same level of marketing, service, and value, by choosing an agent with the lowest price
in your market, you’re going to be in for a surprise. The fifth mistake I see agents make, and guys,
just so you know, I’m not immune to this. I’m not up here saying I’ve never been
guilty of these things I’m talking about. Because I have. I’m not perfect but I’m getting better
every day. Except for the price thing. I’ve never charged half price and I never
will. Ok the 5th mistake is Not properly telling
the seller how to prepare the home for the market. And the two biggest things I see are 1) not
wanting to disrupt the sellers’ life and 2) not suggesting repairs or upgrades if it’s
clear that it will make a significant impact. I was on a listing appointment the other day
and husband asked what needed to be done. And I went through my list and he was surprised. He said “Oh, that sounds like a lot of work
and that might be hard to do from my end”. Now I forget what I told him after that, but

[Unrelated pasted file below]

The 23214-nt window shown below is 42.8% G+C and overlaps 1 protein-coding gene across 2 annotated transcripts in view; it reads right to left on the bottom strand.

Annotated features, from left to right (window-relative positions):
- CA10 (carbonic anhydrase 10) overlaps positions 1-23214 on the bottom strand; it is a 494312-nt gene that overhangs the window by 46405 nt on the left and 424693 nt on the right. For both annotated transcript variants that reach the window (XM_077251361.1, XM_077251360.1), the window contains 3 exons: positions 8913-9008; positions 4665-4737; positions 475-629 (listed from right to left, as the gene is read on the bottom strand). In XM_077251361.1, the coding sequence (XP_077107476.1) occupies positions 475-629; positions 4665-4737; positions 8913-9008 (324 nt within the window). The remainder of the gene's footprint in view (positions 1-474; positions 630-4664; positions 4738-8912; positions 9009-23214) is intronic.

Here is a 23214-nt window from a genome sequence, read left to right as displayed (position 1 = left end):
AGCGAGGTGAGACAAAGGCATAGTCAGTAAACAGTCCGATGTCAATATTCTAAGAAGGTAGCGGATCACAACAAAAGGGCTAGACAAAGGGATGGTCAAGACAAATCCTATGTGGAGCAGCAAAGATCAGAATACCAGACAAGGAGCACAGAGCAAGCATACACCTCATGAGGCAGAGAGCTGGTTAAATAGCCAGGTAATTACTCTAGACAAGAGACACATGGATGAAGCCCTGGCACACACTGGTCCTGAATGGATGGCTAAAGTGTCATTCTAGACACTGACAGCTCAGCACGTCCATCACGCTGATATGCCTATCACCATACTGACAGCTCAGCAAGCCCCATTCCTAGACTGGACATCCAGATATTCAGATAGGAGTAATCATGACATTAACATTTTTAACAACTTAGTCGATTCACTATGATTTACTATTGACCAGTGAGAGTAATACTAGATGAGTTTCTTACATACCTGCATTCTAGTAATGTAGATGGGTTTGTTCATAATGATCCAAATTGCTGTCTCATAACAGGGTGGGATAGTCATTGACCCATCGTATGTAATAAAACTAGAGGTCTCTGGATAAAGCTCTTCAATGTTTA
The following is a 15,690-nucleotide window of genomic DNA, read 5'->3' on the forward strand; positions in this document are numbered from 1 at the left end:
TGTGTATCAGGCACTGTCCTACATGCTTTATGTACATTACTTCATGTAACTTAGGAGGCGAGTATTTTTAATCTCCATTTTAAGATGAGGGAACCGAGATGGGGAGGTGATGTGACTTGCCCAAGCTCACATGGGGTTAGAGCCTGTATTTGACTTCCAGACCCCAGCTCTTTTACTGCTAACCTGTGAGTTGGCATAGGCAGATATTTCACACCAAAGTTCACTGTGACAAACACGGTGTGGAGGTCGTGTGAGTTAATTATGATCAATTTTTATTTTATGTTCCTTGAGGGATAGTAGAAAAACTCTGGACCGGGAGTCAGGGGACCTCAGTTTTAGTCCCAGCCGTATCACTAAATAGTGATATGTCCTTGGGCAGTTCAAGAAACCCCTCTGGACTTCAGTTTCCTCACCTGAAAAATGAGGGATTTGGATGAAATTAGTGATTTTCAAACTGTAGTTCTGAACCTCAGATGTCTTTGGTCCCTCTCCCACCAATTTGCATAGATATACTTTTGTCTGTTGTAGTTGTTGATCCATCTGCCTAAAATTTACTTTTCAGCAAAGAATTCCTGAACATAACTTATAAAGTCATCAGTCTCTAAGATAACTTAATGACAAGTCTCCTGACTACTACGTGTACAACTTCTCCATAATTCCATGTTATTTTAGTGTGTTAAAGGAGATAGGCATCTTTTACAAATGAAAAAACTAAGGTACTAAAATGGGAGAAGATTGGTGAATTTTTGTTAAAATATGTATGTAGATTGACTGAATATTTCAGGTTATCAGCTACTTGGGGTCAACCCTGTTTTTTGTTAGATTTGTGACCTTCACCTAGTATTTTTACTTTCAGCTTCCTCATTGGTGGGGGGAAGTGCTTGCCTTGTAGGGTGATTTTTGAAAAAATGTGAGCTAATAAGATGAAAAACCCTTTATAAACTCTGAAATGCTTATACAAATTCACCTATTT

in my head I was thinking “Good, it should be a lot of work! This should not be easy.” If your life as a seller stays completely
the same as you’re about to go on the market and when you’re on the market and there’s
no disruption, you’re probably not doing enough. Things like renting out a storage unit to
put your junk, moving around furniture, plugging in air fresheners, all these things will help,
and some may be a bit burdensome. But you’re going to do it because the house
around the corner is too lazy to do it.You’re going to look amazing compared to your competition. And no matter how good your interior decorating
and cleaning skills are, there’s still going to be things that need to be done so you should
hope your agent is recommending that you change around your life a little bit to help you
get the most money possible. Speaking of getting the most money possible,
I’m also seeing that agents are either scared or just not telling sellers if there’s an
opportunity to do a small upgrade, to spend the money. If you’re seeing that homes with hardwood
floors in the living room sell for $20,000 more and it only costs $10,000 to put those
in, you’re doing that deal all day long. OK, I know what you’re going to say. Not everyone has $10k lying around to use